What you’d make: $99,700 per year

Find all tax manager jobs on Monster.

Finance manager

Most common major: Accounting
What you’d do: As the title implies, finance managers are responsible for the financial well-being of a company. They provide reports, interpret data, and basically decide how and where a company’s money should be used in order to generate profit.
What you’d make: $98,700 per year

Find all finance manager jobs on Monster.

Financial controller

Most common major: Accounting
What you’d do: Like a finance manager, the financial controller’s job is to maintain the financial health of a company. Controllers tend to focus less on the management and more on the accounting and reporting.
What you’d make: $89,400 per year

Find all financial controller jobs on Monster.

Financial advisor

Most common major: Finance
What you’d do: Because they’re well-versed in money and investments, FAs help people figure out what to do with their money in order to best meet their needs and goals, whether that’s paying for their kids’ college, buying a home, or making retirement plans.
What you’d make: $88,000 per year

Find all financial advisor jobs on Monster.

Financial/securities/investment analyst

Most common major: Finance
What you’d do: These analysts assess the performance of stocks, bonds, and other types of investments to help businesses and individuals make smart investment decisions.
What you’d make: $80,800 per year

Find all financial analyst jobs on Monster.


Most common major: Accounting
What you’d do: Certified public accountants work to ensure people and companies comply with tax laws. They prepare tax returns, organize financial records, and give advice on how to increase revenues.
What you’d make: $77,300 per year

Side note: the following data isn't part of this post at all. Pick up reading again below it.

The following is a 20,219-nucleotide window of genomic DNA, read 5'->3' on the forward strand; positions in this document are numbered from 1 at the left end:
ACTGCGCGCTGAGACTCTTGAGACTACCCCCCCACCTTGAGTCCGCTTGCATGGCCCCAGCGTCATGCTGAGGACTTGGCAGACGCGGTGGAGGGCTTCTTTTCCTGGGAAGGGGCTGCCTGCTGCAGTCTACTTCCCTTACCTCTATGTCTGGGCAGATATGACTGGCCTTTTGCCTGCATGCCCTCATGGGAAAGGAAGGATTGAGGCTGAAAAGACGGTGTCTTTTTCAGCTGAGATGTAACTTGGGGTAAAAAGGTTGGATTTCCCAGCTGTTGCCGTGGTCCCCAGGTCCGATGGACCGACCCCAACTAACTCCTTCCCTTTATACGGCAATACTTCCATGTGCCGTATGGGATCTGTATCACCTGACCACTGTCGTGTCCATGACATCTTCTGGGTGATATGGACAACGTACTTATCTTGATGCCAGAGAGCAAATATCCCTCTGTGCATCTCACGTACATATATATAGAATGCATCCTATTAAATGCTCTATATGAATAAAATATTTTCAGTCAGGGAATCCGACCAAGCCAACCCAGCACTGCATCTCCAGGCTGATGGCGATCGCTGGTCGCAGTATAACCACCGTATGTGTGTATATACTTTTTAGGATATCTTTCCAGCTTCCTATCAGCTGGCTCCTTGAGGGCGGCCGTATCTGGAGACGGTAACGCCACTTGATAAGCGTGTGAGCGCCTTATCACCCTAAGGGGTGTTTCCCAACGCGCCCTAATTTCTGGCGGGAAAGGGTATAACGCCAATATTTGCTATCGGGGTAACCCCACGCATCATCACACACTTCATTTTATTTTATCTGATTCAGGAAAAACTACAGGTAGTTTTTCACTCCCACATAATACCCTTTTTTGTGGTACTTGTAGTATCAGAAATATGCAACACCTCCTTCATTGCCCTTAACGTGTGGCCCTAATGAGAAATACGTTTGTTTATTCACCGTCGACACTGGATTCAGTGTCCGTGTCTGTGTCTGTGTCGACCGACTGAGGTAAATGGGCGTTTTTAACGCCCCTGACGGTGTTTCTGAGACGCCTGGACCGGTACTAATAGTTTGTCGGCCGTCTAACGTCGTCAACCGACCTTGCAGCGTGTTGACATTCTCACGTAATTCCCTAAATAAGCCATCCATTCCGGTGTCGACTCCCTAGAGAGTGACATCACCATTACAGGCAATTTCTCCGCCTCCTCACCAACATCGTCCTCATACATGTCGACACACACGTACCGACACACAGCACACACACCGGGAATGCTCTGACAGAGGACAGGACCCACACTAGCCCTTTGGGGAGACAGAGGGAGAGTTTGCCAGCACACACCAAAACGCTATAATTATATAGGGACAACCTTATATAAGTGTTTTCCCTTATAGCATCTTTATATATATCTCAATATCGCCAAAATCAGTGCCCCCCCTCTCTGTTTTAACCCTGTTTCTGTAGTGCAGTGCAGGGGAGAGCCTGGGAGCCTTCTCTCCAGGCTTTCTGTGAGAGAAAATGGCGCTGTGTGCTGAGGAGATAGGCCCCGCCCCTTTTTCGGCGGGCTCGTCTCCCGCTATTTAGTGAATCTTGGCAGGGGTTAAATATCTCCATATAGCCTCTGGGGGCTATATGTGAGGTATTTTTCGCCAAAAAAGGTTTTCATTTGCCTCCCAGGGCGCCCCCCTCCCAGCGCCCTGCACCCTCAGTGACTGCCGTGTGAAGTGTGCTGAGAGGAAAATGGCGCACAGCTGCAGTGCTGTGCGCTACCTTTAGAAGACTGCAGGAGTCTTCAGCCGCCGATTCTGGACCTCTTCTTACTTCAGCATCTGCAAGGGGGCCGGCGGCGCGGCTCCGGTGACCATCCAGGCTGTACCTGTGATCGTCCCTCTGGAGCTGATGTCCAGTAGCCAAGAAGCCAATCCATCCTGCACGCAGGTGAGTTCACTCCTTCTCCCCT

Find all CPA jobs on Monster.

Job search next steps

There’s no shame in wanting to be successful early on in your career in pursuit of the highest-paying business jobs, but it’s often difficult to get your foot in the door. Need some help getting started? Join Monster for free todayAs a member, you can upload up to five versions of your resume—each tailored to the types of jobs that interest you. Recruiters search Monster every day looking to fill top jobs with qualified candidates, just like you. Additionally, you can get job alerts sent directly to your inbox to cut down on time spent looking through ads. After all, our business is great careers.

Source: All salary data provided by online salary database PayScale.com. Median pay is the national median (50th percentile) annual total cash compensation. Half of the people doing the job earn more than the median, while half earn less. Range in pay within a job can vary widely depending on years of experience, scope of responsibility, location of work, etc. All pay values are calculated for workers with 10 years of experience and combines base annual salary or hourly wage, bonuses, profit sharing, tips, commissions, overtime, and other forms of cash earnings, but not stock compensation.